just submitted a grant proposal with the following paragraph:

In this complex network view, most proteins in a cell are only separated from each other by only a few interactions. If many of these proteins contributed to a biological decision equally, it would be very difficult, if not impossible, to understand how and why a certain extracellular signal results in a particular cellular decision. If everything is important, how can we simplify? Would our goal as researchers then be to draw a map where one mile is equivalent to one mile? Even though this is impossible, and the map will never be the territory, the genomics project is tantalizing in its increasingly complete and complex picture of the cell. Yet, fiction has already imagined the consequences of such maps and warns us that we may well be disappointed. One of Carroll’s characters concluded “we now use the country itself, as its own map, and I assure you it does nearly as well”, while Borges’ cartographers eventually also perceived their efforts useless, gave up, and watched their massive map fall into disarray.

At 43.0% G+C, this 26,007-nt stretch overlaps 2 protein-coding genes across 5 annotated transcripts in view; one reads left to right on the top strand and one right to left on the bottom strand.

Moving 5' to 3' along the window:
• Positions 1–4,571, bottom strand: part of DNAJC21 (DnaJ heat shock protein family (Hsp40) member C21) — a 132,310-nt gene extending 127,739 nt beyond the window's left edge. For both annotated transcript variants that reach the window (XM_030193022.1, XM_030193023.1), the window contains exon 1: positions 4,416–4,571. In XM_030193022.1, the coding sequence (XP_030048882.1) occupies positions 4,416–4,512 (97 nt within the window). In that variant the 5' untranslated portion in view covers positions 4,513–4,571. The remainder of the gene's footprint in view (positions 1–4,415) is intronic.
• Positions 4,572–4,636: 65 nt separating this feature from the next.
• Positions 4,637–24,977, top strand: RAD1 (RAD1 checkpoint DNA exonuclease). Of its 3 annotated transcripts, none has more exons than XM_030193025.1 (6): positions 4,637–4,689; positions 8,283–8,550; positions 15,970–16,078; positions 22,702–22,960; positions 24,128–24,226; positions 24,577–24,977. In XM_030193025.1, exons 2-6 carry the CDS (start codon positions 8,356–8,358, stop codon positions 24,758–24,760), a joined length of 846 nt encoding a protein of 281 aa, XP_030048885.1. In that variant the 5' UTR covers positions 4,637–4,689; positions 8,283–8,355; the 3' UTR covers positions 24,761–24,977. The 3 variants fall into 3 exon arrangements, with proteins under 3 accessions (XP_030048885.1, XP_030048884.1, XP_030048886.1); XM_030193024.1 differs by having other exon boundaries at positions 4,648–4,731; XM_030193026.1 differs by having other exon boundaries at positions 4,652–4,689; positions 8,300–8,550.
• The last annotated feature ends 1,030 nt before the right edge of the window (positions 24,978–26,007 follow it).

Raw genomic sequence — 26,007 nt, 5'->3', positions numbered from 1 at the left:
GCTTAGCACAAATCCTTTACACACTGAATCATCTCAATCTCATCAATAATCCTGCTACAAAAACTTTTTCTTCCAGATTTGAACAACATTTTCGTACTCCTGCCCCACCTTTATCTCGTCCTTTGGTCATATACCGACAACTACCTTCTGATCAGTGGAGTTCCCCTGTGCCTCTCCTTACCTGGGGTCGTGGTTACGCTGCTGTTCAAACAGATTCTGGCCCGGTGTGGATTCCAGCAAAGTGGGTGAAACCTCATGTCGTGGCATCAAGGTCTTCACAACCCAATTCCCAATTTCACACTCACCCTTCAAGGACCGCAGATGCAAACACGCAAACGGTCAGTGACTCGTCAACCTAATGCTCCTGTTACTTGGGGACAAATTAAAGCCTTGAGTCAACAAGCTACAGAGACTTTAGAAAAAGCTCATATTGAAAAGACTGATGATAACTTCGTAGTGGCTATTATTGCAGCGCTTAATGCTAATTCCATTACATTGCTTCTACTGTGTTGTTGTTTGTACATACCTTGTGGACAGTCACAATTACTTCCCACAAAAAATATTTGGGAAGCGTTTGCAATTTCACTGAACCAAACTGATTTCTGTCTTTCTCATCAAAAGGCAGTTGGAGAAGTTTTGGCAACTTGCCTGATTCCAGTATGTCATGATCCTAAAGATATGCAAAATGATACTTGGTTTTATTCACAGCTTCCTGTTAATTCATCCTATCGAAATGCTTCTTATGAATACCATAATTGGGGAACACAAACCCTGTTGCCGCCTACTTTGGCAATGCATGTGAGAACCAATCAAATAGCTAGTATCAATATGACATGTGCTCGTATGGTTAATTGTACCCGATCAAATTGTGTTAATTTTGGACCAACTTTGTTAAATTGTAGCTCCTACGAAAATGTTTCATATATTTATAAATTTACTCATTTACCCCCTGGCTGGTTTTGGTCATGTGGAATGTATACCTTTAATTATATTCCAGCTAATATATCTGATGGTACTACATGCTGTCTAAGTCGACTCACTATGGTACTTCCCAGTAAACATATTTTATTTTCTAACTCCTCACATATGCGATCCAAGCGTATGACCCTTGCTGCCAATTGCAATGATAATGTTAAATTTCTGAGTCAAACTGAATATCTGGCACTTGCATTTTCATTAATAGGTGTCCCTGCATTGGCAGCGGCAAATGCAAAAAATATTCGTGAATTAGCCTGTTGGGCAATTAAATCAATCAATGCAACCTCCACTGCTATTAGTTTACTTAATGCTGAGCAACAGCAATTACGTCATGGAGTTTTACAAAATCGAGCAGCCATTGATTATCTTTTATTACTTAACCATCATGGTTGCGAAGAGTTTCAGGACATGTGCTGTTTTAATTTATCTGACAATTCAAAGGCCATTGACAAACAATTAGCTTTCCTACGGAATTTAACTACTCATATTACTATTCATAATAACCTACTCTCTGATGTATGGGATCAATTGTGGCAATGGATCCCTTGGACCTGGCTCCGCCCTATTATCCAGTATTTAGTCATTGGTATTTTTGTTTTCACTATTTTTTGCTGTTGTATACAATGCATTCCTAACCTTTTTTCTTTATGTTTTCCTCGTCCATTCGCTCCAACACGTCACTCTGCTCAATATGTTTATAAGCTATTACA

AuthorJan Skotheim